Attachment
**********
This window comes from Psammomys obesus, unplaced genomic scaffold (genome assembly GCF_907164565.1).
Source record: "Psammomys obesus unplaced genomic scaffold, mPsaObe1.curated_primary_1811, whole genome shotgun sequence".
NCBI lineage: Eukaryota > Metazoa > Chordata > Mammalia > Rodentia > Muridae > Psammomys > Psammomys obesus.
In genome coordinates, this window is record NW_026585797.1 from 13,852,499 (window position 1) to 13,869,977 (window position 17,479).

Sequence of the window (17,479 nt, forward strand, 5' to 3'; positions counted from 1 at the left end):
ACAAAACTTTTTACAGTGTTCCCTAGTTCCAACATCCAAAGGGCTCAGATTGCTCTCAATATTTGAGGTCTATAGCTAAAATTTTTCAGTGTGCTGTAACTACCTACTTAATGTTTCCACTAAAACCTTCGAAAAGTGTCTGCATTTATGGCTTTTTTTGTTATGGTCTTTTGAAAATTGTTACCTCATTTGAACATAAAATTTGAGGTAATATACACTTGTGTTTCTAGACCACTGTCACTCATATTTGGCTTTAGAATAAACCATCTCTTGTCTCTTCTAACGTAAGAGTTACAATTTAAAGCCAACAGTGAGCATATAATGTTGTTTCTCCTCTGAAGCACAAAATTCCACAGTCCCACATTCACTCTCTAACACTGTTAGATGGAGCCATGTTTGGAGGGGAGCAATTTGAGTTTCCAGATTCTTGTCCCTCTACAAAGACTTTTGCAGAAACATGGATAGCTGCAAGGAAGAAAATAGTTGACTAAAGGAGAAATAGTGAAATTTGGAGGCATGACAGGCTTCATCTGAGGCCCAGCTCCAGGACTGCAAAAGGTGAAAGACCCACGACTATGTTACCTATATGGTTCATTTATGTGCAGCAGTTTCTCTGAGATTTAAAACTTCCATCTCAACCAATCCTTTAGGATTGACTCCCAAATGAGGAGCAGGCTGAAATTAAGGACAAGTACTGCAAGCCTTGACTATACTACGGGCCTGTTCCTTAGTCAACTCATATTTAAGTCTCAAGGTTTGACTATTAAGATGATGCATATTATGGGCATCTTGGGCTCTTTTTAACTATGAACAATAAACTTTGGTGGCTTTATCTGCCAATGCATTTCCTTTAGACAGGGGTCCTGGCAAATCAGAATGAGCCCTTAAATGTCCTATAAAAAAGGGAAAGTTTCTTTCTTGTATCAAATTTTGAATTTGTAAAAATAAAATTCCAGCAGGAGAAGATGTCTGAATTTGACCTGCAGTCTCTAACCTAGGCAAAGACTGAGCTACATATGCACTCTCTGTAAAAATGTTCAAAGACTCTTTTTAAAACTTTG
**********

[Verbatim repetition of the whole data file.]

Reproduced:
This window comes from Psammomys obesus, unplaced genomic scaffold (genome assembly GCF_907164565.1).
Source record: "Psammomys obesus unplaced genomic scaffold, mPsaObe1.curated_primary_1811, whole genome shotgun sequence".
NCBI lineage: Eukaryota > Metazoa > Chordata > Mammalia > Rodentia > Muridae > Psammomys > Psammomys obesus.
In genome coordinates, this window is record NW_026585797.1 from 13,852,499 (window position 1) to 13,869,977 (window position 17,479).

Sequence of the window (17,479 nt, forward strand, 5' to 3'; positions counted from 1 at the left end):
ACAAAACTTTTTACAGTGTTCCCTAGTTCCAACATCCAAAGGGCTCAGATTGCTCTCAATATTTGAGGTCTATAGCTAAAATTTTTCAGTGTGCTGTAACTACCTACTTAATGTTTCCACTAAAACCTTCGAAAAGTGTCTGCATTTATGGCTTTTTTTGTTATGGTCTTTTGAAAATTGTTACCTCATTTGAACATAAAATTTGAGGTAATATACACTTGTGTTTCTAGACCACTGTCACTCATATTTGGCTTTAGAATAAACCATCTCTTGTCTCTTCTAACGTAAGAGTTACAATTTAAAGCCAACAGTGAGCATATAATGTTGTTTCTCCTCTGAAGCACAAAATTCCACAGTCCCACATTCACTCTCTAACACTGTTAGATGGAGCCATGTTTGGAGGGGAGCAATTTGAGTTTCCAGATTCTTGTCCCTCTACAAAGACTTTTGCAGAAACATGGATAGCTGCAAGGAAGAAAATAGTTGACTAAAGGAGAAATAGTGAAATTTGGAGGCATGACAGGCTTCATCTGAGGCCCAGCTCCAGGACTGCAAAAGGTGAAAGACCCACGACTATGTTACCTATATGGTTCATTTATGTGCAGCAGTTTCTCTGAGATTTAAAACTTCCATCTCAACCAATCCTTTAGGATTGACTCCCAAATGAGGAGCAGGCTGAAATTAAGGACAAGTACTGCAAGCCTTGACTATACTACGGGCCTGTTCCTTAGTCAACTCATATTTAAGTCTCAAGGTTTGACTATTAAGATGATGCATATTATGGGCATCTTGGGCTCTTTTTAACTATGAACAATAAACTTTGGTGGCTTTATCTGCCAATGCATTTCCTTTAGACAGGGGTCCTGGCAAATCAGAATGAGCCCTTAAATGTCCTATAAAAAAGGGAAAGTTTCTTTCTTGTATCAAATTTTGAATTTGTAAAAATAAAATTCCAGCAGGAGAAGATGTCTGAATTTGACCTGCAGTCTCTAACCTAGGCAAAGACTGAGCTACATATGCACTCTCTGTAAAAATGTTCAAAGACTCTTTTTAAAACTTTG